Investigating the renal and vascular mechanisms of salt-induced hypertension in C57BL6/J mice
Item statusRestricted Access
Embargo end date30/11/2021
Ralph, Ailsa Florence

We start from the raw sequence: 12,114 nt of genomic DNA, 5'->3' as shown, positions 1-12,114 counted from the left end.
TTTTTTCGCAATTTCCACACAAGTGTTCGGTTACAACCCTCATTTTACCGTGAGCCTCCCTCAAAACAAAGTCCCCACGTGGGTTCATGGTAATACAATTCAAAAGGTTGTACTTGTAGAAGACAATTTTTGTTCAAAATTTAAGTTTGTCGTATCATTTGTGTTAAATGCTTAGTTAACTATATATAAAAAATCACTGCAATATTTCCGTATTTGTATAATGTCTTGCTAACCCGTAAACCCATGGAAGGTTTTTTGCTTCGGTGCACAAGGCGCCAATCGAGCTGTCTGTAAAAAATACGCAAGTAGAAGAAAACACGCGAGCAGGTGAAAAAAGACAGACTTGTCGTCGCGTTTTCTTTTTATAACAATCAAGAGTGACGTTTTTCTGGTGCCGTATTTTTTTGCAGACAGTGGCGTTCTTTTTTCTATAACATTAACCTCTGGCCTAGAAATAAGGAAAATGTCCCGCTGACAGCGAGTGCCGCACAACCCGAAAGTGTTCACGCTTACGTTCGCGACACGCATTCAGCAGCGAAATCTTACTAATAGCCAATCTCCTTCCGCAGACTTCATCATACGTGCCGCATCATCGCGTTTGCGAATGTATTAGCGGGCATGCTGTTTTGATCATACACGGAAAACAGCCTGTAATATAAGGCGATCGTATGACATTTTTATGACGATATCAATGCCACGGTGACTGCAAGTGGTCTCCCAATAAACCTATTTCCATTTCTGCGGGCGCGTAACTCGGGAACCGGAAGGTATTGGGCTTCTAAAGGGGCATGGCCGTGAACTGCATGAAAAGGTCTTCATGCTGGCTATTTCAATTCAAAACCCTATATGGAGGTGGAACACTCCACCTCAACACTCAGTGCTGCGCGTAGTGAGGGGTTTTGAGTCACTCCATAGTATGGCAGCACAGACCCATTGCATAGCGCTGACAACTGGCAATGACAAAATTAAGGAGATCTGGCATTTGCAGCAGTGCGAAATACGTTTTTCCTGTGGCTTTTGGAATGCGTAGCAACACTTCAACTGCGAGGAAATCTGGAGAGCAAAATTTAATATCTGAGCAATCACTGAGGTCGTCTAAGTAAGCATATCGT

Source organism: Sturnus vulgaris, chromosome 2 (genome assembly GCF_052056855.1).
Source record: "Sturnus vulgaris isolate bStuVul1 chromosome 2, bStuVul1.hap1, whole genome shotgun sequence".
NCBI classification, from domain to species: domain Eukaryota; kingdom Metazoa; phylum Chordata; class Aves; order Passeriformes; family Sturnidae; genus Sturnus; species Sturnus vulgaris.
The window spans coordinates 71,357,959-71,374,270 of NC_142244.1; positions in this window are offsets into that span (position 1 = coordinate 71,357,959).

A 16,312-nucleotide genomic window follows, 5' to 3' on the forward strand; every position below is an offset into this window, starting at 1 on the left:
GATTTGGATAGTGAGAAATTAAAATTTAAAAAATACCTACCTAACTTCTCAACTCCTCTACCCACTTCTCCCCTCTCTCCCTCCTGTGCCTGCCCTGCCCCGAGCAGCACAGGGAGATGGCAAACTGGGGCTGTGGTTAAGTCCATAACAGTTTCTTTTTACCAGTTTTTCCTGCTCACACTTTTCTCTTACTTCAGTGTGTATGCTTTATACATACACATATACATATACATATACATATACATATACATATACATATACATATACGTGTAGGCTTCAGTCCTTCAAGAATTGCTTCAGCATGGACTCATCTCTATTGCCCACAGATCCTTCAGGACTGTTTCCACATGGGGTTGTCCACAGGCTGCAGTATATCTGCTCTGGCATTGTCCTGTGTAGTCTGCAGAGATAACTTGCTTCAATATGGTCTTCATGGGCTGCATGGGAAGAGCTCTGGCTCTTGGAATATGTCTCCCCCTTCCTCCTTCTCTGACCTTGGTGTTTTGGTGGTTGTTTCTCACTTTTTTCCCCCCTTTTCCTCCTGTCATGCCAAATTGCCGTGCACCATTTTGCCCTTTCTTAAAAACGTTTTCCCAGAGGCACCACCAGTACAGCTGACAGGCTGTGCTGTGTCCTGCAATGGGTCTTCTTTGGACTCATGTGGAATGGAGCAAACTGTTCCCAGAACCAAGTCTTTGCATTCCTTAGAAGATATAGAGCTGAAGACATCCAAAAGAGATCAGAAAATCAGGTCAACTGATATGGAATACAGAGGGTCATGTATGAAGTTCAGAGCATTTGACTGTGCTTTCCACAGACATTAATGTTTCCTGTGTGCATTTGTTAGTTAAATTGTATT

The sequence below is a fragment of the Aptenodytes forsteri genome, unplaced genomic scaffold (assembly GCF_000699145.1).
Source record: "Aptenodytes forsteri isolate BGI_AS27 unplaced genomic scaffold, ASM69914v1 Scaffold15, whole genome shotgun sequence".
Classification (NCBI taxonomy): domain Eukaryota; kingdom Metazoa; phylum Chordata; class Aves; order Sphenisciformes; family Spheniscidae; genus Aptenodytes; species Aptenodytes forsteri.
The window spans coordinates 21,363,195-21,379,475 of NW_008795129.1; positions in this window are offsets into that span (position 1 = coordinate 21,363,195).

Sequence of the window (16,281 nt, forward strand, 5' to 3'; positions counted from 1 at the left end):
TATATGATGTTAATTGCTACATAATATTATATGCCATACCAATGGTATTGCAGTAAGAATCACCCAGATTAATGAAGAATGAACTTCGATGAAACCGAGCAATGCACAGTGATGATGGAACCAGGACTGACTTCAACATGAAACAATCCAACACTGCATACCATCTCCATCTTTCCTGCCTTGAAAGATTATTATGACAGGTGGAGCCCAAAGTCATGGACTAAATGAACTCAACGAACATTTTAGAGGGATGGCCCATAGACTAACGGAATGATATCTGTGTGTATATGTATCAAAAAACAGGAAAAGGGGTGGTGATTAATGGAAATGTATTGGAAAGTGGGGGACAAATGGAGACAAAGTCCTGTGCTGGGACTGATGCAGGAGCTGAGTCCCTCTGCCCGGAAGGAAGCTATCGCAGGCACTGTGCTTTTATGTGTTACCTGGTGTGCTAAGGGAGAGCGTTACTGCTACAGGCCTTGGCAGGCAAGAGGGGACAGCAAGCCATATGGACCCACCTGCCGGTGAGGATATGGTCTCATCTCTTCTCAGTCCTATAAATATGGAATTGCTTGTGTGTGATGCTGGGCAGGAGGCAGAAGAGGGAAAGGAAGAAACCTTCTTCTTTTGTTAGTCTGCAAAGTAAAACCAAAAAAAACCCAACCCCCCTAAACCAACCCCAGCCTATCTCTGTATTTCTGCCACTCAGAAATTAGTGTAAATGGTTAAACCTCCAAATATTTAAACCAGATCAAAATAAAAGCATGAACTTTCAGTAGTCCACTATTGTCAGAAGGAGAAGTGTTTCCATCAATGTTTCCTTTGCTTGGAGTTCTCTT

Dietary salt intake has a detrimental relationship with blood pressure (BP); the more salt consumed per day, the higher the incidence of hypertension and its cardiorenal consequences within a population. However, the underlying mechanisms responsible remain controversial. Research supports roles for both the kidneys and the vasculature in salt-induced hypertension. Here, I investigated the effect of a high salt diet (HSD) on BP, renal function and the vascular responses to vasoconstrictors and vasodilators in adult male C57BL6/JCrl mice. In my experiments, mice were fed either a HSD (3% sodium) or a standard salt (0.25% sodium) diet (SSD). BP was measured in conscious, freely moving animals by radiotelemetry. After measurements on the SSD, mice were fed the HSD and BP increased by ~5mmHg after 3-4 days and remained elevated for up to 3 weeks. Plasma aldosterone concentration was suppressed after 1 week HSD. Assessment of the acute pressure natriuresis (PN) response under anaesthesia illustrated increased urinary sodium excretion at any given BP and messenger RNA (mRNA) levels of some key renal sodium transporters were appropriately decreased by the HSD. Isolated renal arteries displayed increased sensitivity to the vasoconstrictor phenylephrine after 1 week of high salt. In mesenteric arteries, no functional changes were observed to the HSD, supported by no changes in endothelial NO synthase mRNA levels compared to the SSD. Urinary catecholamine concentration was used as an index of sympathetic nerve system (SNS) activity. Adrenaline excretion increased significantly on the HSD, indicating SNS involvement. To test this, the ganglionic blocker hexamethonium was administered via intraperitoneal injection and the resulting transient dip in BP was modestly increased and persisted after 3 weeks of the HSD. In conclusion, I observed a sustained salt-induced increase in BP in C57BL6/JCrl mice. Appropriate adaptation of aldosterone production and the acute PN response to salt challenge was seen. Increased excretion of adrenaline, elevated contractility of renal arteries and a greater effect on SBP with hexamethonium suggests over-activity of the SNS is an important factor in salt-induced hypertension in C57BL6/JCrl mice.